If you’re looking for a more land-based adventure, this park is one of the few in Alaska that has trail access, as opposed to high-intensity off-trail rambling. Trekkers who want a relaxed stroll should check out the 2.2-mile loop trail to the Exit Glacier Overlook, but adventurers who want to feel the leg burn and get in their steps won’t want to miss the 8.2-mile, all-day Harding Icefield Trail, featuring truly jaw-dropping views of the Exit Glacier, brilliant fuchsia fireweed, the spectacular Harding Icefield, and, if you’re lucky, a marmot or two.
3. Wrangell-St. Elias National Park
If you’re the kind of road tripper who likes getting so far off the beaten path that you’re navigating miles upon miles of tree-strewn wilderness on a bumpy washboard road, then Wrangell-St. Elias is the park for you.
First of all, it’s the largest national park in the United States and home to many of its highest summits, including 18,808-foot Mount Saint Elias. But that doesn’t mean you have to don a helmet and grab an ice axe to enjoy this storied park. The NPS maintains a series of trails near the historic copper mining town of Kennecott, from the mostly flat 4-mile trek along the Root Glacier to the leg-busting Bonanza Mine Trail that curves through the mountainous landscape for 3,800 vertical feet before ending at some seriously epic mining ruins.
Itching to get out on a glacier? St. Elias Alpine Guides has a bevy of glacier-treks for beginner to more advanced climbers. They’ll happily help walk you through anything from merely hiking around on the Root Glacier to more intense fare like ice climbing and ice cave exploration.
Like with many Alaska parks, the fun and recreation don’t stop there. With its miles of unspoiled wilderness and plethora of sky-high mountains to choose from, the park is also a mecca for mountaineers and backpackers. Plus, people hoping to get really far into the woods can even fly deeper in and packraft the Nizina River.
4. Glacier Bay National Park
Okay, we’re now moving on to Alaska’s non-drivable parks, and there’s no finer one to start with than the infamous Glacier Bay. This is likely the park you think of when you picture towering hunks of cerulean glacier ice plummeting into the ocean, famed perfectly by a breeching humpback whale.
Though Glacier Bay is a bit trickier to get to than the aforementioned parks, a host of licensed park concessioners are available to take visitors on guided boat trips to see the incredible glaciers and marine wildlife for themselves. Most leave from the tiny town of Gustavus, with a national park ranger on board to help travelers spot wildlife and provide commentary on the majestic scenery all around.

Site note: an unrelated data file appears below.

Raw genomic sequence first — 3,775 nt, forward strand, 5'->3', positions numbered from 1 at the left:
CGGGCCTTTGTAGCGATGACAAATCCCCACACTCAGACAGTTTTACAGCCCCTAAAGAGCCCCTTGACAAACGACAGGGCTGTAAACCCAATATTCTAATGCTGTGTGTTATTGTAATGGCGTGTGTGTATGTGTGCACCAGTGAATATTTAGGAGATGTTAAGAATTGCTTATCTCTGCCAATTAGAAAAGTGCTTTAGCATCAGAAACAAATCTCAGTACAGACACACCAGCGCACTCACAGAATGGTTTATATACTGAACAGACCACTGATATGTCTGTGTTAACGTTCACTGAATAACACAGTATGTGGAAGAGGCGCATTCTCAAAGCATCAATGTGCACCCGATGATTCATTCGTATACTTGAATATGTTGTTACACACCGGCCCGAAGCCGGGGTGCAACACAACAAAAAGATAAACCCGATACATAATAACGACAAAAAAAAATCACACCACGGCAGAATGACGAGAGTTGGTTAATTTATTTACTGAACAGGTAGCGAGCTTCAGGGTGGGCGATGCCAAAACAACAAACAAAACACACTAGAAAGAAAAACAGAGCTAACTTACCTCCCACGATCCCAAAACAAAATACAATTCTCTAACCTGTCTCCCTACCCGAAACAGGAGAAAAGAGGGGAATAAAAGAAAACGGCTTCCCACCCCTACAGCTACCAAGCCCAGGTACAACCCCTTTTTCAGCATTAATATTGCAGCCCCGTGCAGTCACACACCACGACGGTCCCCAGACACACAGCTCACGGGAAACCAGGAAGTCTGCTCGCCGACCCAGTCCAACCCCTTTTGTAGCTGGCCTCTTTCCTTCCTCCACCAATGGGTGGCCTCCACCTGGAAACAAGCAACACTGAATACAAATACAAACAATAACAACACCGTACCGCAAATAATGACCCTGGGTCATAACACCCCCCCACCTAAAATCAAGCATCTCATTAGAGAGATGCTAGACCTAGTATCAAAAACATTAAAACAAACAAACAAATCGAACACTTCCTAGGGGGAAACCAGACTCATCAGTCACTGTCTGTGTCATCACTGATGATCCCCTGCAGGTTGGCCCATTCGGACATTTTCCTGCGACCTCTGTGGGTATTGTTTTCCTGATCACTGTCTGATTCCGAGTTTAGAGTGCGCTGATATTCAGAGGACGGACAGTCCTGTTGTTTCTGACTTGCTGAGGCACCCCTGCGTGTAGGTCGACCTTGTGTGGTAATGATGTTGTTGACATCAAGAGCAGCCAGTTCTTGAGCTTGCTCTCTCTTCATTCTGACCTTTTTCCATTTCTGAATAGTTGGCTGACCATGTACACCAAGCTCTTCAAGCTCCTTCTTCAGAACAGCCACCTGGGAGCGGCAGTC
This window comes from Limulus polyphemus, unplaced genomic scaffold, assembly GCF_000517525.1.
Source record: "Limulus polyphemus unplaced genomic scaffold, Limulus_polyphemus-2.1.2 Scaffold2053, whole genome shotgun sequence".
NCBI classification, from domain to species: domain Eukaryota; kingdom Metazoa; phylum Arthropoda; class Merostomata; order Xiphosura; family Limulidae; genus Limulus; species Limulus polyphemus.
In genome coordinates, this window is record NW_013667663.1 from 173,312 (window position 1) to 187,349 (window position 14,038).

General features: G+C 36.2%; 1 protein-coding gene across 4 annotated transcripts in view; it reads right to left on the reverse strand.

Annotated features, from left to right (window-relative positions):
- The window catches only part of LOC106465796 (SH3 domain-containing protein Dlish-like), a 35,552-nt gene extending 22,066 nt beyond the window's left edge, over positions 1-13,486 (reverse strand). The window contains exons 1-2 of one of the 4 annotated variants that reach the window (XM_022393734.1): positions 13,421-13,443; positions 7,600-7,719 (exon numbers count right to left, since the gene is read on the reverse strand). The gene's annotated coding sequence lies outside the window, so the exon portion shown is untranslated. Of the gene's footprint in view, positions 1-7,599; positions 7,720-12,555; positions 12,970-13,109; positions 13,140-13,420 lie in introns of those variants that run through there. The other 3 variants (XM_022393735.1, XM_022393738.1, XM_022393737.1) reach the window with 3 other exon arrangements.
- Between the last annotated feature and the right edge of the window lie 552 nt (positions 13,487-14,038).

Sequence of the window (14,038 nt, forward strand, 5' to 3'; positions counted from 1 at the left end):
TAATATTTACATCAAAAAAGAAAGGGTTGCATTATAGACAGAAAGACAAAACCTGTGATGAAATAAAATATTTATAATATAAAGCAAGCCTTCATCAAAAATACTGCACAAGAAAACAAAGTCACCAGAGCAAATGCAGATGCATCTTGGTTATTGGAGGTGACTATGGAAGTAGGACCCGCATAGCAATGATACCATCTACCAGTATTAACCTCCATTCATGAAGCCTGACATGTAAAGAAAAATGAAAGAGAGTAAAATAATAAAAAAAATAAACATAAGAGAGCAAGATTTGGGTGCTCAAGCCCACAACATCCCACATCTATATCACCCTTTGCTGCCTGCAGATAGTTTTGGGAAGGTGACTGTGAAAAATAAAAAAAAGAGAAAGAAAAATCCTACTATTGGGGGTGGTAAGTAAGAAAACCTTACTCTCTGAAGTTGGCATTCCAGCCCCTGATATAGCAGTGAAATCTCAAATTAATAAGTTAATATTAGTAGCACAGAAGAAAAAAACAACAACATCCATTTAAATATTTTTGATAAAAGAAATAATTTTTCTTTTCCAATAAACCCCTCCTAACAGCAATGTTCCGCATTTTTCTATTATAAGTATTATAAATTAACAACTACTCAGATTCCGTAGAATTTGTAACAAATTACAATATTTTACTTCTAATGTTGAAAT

The park is also, surprisingly, one of the best parks in the country to visit by vacation cruise, due to its phenomenal water access. Established lines like Seabourn are licensed to enter into the park so that guests can experience all the wonder of a smaller boat tour from the comfort of the deck or their very own stateroom.
Lastly, flightseeing is an adrenaline-pumping way to check out the park if you’re short on time. Nestled in the artsy enclave of Haines, Alaska, Mountain Flying Service has been operating excellent plane tours of Glacier Bay for 30 years, taking visitors into both the east and west arms of the park.
5. Lake Clark National Park
As the ancestral homelands of the Dena’ina People, Lake Clark has a wealth of human history behind its stunning landscape. It’s also home to the headwaters of the largest sockeye salmon fishery in the world, plus its enormous namesake turquoise lake that provides prime paddling, backcountry camping, and angling opportunities.
One of the most popular expeditions in Lake Clark National Park doesn’t center around its most famous lake at all, though. Rather, it’s a multi-day backpacking traverse from Turquoise Lake to Twin Lakes, requiring a bush plane and a hearty sense of adventure.
There are also tons of great things to do in the teensy town of Port Alsworth that hosts the park’s only official airstrip, a food truck, and a gaggle of homes and cabins, for Alaska travelers who’d rather sit back and enjoy the bright blue water. Tulchina Adventures rents out both a cabin and several platform tent camping sites, plus their kayak rental and boat taxi service make it easy to plan a day paddle around the islets and streams that make Lake Clark so magical.